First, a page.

|| Asymmetry | Writing | AOL/Time Warner ||
A kind reader informed me that among the minor hiccups of the past two weeks was included at least one at a nuclear power plant. However, it was in a non-essential system, so I don't feel too much as if we narrowly avoided catastrophe.
The major news this week is the AOL/Time Warner merger, of course, and the surprising (at least to me) fact that AOL comes out on top when the percentages shake out.
Things that come to mind when I think of AOL: CDs in mailbox, the sensation of rolling my eyes, endless free hours (who would want them?), spam, pathetic.
Things that come to mind when I think of Time Warner: vast, behemoth, Lovecraftian tentacled monstrosity, evil.
So yeah, I'm a bit surprised by this match-up, and not at all keen on the idea. I do think that the people calling this the darkest day for the Internet, ever, and saying that this makes Microsoft look feeble and unthreatening in comparison, are overreacting just a bit. This is not going to suddenly stifle every last avenue of intellectual freedom and result in a society entirely devoid of imagination and interesting entertainment products. We may very well continue the current slide in that direction, but this isn't going to put the nail in our collective mental coffins by any means. We've still got a chance.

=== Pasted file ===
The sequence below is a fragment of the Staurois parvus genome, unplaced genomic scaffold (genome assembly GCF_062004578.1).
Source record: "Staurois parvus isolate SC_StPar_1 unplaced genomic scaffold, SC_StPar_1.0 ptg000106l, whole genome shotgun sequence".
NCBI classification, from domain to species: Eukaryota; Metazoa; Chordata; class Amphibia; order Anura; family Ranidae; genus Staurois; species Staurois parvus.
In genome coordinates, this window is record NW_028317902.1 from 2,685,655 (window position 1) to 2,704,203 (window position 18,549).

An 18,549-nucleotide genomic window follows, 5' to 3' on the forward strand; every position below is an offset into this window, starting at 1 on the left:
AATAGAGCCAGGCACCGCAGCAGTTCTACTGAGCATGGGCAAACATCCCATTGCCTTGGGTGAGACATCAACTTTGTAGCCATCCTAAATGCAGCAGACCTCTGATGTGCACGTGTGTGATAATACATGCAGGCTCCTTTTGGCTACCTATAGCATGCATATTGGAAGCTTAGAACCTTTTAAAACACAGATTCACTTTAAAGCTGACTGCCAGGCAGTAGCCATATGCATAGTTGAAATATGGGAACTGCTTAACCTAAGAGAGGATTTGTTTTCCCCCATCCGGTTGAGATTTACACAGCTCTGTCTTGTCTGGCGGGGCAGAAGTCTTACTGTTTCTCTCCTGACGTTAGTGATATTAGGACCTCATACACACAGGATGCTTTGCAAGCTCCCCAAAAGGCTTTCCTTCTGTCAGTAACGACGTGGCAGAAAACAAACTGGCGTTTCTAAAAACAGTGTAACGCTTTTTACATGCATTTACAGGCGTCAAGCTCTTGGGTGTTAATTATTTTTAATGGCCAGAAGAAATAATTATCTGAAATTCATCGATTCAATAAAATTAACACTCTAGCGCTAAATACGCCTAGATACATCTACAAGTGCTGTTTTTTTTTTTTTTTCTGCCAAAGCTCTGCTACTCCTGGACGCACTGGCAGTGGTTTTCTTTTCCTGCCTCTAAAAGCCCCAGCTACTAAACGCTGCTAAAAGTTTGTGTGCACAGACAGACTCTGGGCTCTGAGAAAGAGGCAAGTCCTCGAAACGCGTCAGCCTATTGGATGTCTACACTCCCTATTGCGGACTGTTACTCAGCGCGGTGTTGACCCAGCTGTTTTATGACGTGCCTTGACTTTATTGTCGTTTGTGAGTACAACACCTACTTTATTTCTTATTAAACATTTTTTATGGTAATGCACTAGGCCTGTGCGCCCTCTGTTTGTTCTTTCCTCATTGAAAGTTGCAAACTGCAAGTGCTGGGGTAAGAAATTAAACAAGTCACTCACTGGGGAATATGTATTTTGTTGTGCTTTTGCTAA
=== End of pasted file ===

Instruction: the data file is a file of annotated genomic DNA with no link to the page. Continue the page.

On the other hand, I have to admit that I do get a bit depressed in my sporadic observations of the corporate world. It seems likely these days that the future is not going to look like Star Trek, where there is no evidence that anyone has an economy, anywhere, or like Star Wars, where there is obviously trade or you couldn't have smugglers, but it's an excitingly dangerous, individual-oriented kind of trade, or even like Snow Crash, where vast expanses of franchise mediocrity are bordered by much more interesting places.
Nope. If we keep going at this rate, the future is going to look like Joan Vinge's Psion books, where it can be seriously posited that corporations are the new dominant life form, and the individual human being is as evolutionarily obsolete as algae.
Then again, never say never; it might not be too late. Maybe if we all work really hard, we can get Snow Crash instead.
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Except where otherwise noted, all material on this site is © 1999 Rebecca J. Stevenson